[Had he seen the greater part of mankind lamenting their fall, wishing earnestly that some way could be devised for their recovery, and struggling, but with unsuccessful efforts, to get free from sin, we might have supposed that God would exercise mercy towards us, and open a way for our restoration through the sacrifice of his Son. But when the whole mass of mankind were up in arms against him, when not one of the whole human race (except a few whose hearts he himself had touched) desired reconciliation with him; yea, when all were utterly averse from it, and desired nothing so much as to live in sin with impunity, and wished for no better heaven than the unrestrained indulgence of their lusts; for what end could God send his Son, but to execute upon them the vengeance they deserved?]

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Charles Simeon (1759-1836) on John 3:16

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John iii. 16. For God so loved the world, that he gave his only begotten Son, that whosoever believes in him should not perish, but have everlasting life.

THE doctrine of our reconciliation with God through the death of his Son, is calculated to impress our minds with a deep sense of the love of Christ in undertaking for us; but, if not cautiously stated, it may give us very erroneous conceptions respecting the Father. If, for instance, we imagine that the Father needed the mediation of his Son to render him propitious, then we must ascribe all the glory of our salvation to the Son, and consider the Father merely as acquiescing in the Son’s wishes, and showing mercy to us for his sake. But the whole plan of our salvation originated with the Father: the very gift of a Savior was the fruit of the Father’s love; and therefore, in contemplating the wonders of Redemption, we must trace them to their proper source, the love of God the Father.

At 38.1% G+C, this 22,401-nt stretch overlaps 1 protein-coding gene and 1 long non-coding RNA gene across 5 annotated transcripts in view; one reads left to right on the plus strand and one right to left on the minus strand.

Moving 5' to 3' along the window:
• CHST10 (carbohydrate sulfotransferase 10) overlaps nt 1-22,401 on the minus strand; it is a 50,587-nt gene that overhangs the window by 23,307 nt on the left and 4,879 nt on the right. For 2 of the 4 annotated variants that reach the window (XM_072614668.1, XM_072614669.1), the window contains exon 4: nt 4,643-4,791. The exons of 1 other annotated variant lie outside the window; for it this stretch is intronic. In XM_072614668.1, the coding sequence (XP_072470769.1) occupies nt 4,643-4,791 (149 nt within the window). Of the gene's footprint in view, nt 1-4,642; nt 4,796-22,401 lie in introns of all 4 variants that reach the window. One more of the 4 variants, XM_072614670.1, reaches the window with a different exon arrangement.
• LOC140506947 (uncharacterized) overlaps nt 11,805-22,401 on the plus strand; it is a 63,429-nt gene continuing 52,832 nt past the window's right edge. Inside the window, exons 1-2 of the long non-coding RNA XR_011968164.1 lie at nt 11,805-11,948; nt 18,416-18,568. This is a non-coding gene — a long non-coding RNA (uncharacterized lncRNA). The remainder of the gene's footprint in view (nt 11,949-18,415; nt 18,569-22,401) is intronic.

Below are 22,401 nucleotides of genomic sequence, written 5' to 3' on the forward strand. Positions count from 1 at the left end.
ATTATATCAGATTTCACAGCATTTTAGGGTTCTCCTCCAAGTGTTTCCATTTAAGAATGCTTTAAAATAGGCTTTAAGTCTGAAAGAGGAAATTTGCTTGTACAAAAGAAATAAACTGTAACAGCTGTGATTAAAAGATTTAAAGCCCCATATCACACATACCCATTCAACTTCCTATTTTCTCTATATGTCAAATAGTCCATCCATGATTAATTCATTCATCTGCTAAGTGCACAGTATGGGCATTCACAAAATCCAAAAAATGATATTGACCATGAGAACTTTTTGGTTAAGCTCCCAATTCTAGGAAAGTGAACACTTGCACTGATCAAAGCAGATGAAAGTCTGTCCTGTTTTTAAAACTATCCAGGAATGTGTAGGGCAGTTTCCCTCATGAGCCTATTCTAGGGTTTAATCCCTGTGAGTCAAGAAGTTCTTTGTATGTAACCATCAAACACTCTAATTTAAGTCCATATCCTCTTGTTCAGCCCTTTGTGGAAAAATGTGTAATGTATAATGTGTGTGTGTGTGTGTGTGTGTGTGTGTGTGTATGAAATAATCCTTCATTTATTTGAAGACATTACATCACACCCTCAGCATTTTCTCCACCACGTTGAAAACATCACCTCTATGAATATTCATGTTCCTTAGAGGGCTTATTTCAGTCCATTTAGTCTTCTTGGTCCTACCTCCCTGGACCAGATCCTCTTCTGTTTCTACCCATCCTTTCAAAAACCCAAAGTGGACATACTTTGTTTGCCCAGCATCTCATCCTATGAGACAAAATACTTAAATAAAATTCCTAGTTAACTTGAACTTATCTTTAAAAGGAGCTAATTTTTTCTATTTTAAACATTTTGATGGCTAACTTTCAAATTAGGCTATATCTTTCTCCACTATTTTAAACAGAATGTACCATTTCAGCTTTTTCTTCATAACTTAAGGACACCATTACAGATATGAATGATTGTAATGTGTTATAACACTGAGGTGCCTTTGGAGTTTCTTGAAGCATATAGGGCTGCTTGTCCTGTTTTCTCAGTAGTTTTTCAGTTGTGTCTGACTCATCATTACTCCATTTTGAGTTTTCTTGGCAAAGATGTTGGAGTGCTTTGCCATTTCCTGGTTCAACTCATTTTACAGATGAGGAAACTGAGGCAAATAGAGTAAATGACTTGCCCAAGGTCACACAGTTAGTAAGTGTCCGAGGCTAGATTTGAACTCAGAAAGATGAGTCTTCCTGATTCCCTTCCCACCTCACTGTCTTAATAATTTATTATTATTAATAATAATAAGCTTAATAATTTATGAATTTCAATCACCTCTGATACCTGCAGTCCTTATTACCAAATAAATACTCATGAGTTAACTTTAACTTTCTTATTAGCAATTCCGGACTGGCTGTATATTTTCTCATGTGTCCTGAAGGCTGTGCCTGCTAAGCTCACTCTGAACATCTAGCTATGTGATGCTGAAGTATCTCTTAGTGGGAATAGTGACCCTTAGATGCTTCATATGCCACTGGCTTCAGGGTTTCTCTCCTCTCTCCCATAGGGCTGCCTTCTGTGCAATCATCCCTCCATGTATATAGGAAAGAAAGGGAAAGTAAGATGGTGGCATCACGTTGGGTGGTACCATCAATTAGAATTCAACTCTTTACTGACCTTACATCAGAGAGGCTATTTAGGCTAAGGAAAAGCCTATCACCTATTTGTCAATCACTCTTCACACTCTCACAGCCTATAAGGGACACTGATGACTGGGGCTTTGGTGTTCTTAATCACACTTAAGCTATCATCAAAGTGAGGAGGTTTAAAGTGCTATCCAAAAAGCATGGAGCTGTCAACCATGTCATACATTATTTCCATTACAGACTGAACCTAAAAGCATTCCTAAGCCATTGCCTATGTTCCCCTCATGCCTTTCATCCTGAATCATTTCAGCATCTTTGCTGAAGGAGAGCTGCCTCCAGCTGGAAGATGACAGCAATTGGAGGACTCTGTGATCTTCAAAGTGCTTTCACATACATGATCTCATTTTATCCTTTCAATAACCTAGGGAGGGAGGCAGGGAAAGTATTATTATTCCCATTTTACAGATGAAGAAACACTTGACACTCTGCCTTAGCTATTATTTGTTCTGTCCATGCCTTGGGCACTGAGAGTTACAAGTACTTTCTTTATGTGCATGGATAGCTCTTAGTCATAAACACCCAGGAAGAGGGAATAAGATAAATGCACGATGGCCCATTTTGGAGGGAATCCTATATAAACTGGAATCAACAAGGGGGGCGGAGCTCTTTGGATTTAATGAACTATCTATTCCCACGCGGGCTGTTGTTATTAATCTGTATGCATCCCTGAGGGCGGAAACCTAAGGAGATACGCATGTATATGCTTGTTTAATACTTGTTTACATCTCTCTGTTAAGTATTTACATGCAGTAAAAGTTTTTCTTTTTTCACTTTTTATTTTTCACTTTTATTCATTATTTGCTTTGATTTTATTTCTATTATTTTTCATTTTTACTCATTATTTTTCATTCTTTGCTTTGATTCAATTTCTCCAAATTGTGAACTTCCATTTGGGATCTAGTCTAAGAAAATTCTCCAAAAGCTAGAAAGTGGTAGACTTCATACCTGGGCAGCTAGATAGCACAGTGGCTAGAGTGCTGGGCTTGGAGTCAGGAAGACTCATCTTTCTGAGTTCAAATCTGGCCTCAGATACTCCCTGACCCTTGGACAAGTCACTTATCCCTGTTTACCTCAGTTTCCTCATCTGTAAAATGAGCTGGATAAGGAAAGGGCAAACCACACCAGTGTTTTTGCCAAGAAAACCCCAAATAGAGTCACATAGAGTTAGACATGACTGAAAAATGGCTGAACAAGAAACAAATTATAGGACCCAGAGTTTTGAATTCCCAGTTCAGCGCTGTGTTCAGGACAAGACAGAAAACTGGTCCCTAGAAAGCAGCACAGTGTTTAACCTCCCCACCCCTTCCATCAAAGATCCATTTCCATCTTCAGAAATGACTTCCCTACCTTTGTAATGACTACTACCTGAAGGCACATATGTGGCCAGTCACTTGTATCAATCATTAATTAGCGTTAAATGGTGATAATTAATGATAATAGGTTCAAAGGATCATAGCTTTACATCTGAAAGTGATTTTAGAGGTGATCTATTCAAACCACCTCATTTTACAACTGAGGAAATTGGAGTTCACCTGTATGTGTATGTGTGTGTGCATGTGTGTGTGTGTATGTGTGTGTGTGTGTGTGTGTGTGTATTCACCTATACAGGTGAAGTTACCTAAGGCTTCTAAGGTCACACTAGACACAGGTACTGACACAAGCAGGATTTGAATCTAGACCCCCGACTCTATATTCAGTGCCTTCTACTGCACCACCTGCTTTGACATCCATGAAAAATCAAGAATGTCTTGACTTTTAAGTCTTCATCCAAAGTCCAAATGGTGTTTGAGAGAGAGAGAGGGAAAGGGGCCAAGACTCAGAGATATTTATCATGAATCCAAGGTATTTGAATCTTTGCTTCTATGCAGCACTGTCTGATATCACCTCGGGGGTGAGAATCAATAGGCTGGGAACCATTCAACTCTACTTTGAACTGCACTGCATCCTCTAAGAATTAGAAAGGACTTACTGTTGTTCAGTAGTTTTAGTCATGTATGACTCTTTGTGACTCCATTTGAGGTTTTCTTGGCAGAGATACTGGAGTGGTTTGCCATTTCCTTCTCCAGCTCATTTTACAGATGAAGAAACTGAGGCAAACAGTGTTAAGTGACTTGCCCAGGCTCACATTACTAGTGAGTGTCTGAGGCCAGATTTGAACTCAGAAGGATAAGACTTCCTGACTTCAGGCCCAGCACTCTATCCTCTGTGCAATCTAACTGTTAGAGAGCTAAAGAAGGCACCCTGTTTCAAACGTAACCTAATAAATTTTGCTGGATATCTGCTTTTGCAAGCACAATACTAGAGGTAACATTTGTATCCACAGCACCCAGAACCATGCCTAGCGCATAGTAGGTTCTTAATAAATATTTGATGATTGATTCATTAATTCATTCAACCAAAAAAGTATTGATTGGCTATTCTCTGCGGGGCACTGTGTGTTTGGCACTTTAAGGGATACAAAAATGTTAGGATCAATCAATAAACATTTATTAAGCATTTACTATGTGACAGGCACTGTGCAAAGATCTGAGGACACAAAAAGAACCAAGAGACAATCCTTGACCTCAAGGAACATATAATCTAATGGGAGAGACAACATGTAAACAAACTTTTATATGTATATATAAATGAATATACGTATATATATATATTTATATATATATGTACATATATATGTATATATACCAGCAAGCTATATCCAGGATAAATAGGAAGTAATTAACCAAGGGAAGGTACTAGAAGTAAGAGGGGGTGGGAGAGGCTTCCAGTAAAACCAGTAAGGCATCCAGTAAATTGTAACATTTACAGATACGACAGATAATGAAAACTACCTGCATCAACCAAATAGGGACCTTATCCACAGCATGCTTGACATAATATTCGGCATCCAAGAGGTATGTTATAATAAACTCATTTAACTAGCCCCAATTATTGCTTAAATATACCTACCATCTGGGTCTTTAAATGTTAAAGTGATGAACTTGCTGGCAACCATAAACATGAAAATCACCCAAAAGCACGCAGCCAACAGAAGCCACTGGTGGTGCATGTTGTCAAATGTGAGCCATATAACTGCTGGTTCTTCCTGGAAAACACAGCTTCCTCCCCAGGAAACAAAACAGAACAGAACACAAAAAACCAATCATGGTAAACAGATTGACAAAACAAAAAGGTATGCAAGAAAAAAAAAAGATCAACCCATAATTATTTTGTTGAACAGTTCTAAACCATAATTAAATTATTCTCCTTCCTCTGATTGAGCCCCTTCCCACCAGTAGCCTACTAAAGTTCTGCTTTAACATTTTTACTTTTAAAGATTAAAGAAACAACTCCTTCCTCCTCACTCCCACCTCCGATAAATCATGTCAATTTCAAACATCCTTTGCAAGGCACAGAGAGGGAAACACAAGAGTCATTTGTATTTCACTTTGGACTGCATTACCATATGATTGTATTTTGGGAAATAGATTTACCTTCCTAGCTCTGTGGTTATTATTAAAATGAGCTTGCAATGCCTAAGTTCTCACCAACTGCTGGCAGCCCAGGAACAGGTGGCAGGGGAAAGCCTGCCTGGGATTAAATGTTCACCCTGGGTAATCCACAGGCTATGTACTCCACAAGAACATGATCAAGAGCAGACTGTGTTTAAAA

To this view of things we are led by the text; in elucidating which, we shall not form any particular arrangement, but simply take the several expressions contained in it, and use them as so many mirrors to reflect light upon one central point, the love of God the Father in sending his only-begotten Son to die for us.

Consider then, first, the Giver

[If man confer a benefit upon his fellow-creature, we are not surprised; because there is no man so elevated, but he may need the assistance of his inferiors; nor is there any man so depressed, but he may, at some period or other, have it in his power to requite a kindness. But “God” is totally independent of us; “our goodness extends not to him,”1 “it is no profit to him that we are righteous,”2 he would have been equally happy and glorious, though no creature had ever been formed; and he would remain so, if every creature in the universe were annihilated. How wonderful, then, was it, that he should condescend to look on us; yea, that he should take such an interest in our affairs, as to supply, at a most incalculable price, our pressing necessities! Even in this first view of his love we are lost with wonder.]